General Manager Bill Bavasi is hot on the trail for a manager to lead his Mariners into 2005 and beyond and has reportedly narrowed the field down to less than 10 candidates.
In the meantime, Bavasi has enlisted former Marlins manager John Boles to aid in the rebuilding of the 99-loss club.
Boles spent the past three season as a special advisor for the Los Angeles Dodgers
and joins former Dodgers GM Dan Evans as a hired gun under Bavasi.
On the managerial front, the Mariners are said to have conducted a few interviews already down in Peoria, and have shortened the list of potential candidates down to eight or so.
The candidates believed to still be in the mix include former Angels manager Terry Collins, former Oakland A's and New York Mets
manager Art Howe, Angels bench coach Joe Maddon, former Colorado Rockies
manager Don Baylor and former Boston Red Sox
manager Grady Little.
It is believed that the club has spoken to other possibilities such as Dodgers bench coach Jim Riggleman
, former Detroit Tigers
manager Buddy Bell, three-time manager and current Mariner minor league scout Jimy Williams and former Cleveland Indians
and Baltimore Orioles
manager Mike Hargrove.
Bell and Riggleman were interviewed two seasons ago when Bob Melvin
was chosen and Riggleman was among the final three.
The three favorites this time around are said to be Maddon, Collins, and Little, with Little being the only one with playoff managing experience.
News and Notes:
The Mariners designated outfielder Hiram Bocachica for assignment on Wednesday and the 28-year-old exercised his option to decline the move, making him a free agent instead.
The M's made the same move with outfielder B.J. Garbe, infielder Mickey Lopez and right-hander Jeff Heaverlo, all three excepted and were assigned to Triple-A Tacoma.
All four players were cleared off of the 40-man roster, presumably to make room for winter acquisitions.
Following the resignation of senior front office member Roger Jongewaard, minor league instructor Jim Slaton and senior scout Charlie Kerfeld last week, the M's said goodbye to long-time Mariner John Moses who spent nearly 20 seasons with the organization as a player, instructor and coach.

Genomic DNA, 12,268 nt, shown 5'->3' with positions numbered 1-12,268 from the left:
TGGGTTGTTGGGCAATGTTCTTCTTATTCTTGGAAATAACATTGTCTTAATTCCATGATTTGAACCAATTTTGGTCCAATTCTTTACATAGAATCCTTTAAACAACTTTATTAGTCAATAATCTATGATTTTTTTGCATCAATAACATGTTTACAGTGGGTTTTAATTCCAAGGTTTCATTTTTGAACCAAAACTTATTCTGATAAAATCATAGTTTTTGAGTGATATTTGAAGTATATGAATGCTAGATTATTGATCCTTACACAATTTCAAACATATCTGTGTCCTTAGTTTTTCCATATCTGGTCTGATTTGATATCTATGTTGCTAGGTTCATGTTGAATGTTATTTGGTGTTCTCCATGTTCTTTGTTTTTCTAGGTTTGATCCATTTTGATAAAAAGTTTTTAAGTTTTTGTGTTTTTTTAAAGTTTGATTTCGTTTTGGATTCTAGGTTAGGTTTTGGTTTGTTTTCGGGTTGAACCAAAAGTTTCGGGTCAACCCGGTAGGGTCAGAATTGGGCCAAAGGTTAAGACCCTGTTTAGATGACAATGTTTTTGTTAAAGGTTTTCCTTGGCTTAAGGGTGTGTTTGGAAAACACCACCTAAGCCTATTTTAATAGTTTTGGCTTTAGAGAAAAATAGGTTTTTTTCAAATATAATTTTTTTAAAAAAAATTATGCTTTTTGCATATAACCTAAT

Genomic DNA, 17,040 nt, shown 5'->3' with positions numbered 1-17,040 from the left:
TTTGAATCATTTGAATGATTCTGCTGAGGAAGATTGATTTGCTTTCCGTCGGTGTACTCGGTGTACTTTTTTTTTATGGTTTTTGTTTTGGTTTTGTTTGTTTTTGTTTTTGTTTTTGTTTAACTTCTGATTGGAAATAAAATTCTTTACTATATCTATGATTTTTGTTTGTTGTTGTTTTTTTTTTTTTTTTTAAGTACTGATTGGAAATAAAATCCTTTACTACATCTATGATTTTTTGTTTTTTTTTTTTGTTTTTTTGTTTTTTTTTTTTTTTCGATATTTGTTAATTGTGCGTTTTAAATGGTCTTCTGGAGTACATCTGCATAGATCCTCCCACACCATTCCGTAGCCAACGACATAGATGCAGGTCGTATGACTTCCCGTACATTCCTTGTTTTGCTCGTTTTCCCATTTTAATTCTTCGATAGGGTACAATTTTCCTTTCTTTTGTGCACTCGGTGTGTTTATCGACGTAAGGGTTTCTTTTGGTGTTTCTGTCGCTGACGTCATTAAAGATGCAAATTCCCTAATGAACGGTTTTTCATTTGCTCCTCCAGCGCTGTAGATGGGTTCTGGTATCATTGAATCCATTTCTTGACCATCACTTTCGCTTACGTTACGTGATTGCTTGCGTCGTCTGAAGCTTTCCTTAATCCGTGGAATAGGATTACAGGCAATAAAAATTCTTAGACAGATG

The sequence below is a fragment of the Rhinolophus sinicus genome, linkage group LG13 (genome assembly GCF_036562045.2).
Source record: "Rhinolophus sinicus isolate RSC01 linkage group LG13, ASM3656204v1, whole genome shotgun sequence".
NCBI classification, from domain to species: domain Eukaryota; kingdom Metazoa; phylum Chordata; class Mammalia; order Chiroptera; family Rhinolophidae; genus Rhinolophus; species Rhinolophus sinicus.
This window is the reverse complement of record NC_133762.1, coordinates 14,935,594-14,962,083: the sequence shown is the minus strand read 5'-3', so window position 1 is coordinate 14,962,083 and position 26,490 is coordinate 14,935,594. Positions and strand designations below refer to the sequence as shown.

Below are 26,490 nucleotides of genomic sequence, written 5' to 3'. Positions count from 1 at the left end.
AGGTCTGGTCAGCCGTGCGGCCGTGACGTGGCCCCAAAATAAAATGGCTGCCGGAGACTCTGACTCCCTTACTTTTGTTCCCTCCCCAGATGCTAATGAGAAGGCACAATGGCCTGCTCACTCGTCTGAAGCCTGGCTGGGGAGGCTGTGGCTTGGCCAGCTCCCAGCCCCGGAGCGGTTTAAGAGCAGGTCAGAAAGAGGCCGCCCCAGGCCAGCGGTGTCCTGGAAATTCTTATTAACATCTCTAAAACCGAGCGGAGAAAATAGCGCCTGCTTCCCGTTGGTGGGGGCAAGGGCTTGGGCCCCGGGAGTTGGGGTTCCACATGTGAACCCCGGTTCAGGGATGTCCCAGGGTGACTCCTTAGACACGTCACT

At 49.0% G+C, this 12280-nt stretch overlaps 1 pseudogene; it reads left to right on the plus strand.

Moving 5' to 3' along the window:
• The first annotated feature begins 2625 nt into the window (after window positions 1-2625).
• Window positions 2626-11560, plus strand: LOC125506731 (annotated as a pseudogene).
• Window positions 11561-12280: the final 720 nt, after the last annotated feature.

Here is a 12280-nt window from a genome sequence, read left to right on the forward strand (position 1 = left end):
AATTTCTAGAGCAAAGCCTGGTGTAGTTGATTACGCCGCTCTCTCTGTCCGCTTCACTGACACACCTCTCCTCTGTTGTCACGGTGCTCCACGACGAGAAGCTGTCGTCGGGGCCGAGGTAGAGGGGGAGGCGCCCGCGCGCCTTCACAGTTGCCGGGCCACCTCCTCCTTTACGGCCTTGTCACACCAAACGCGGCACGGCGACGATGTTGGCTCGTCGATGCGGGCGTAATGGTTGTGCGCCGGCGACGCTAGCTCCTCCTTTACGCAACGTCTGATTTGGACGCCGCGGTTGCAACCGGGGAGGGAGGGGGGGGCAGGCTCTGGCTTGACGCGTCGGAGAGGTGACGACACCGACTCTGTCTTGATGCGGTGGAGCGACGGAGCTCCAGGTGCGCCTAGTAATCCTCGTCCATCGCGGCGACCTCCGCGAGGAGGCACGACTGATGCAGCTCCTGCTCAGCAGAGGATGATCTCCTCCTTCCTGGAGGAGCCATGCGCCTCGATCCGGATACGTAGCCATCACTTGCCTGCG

The M's are keeping an eye on the Richie Sexson situation with the Arizona Diamondbacks. The 29-year-old power-hitting first baseman is eligible to become a free agent this fall but the Diamondbacks hold exclusive negotiating rights until 15 days after the conclusion of the World Series when the other 29 MLB teams will gain the same right as the free agent market officially opens.
Sexson could be one of the run-producing sluggers that the Mariners look to in attempts to revamp the batting order that ran stale over the past two seasons. Latest word is that the former Milwaukee Brewer is seeking a minimum of $30 million for three years.
Recent published reports that the M's available 2005 payroll would sit somewhere in the $20-25 million range are only correct if the ownership intends to reduce the payroll limit of $95 million set for the 2004 season. As recent as last week, CEO Howard Lincoln gave no such indication, leaving one to believe that the payroll very possibly could see that $95 million mark if that is what it takes to retool the club to the satisfaction of Bavasi as well as the ownership group.
Don't expect the Mariners to get deeply involved in contract talks with former Mariner Jason Varitek. Boston executives have hinted that the catcher will be the first player they sit down with and hammer out an extension as soon as the season is completed.
An update on left-hander Travis Blackley reveals that the 21-year-old was sent to Southern California right after his season ended on September 6. The purpose of the trip was for Blackley to see a doctor in the LA area for a second opinion on the tendenitis in his left shoulder. The results were the same as the first opinion and the promising hurler from Australia went to Arizona to begin rehab in order to be ready for spring training in February.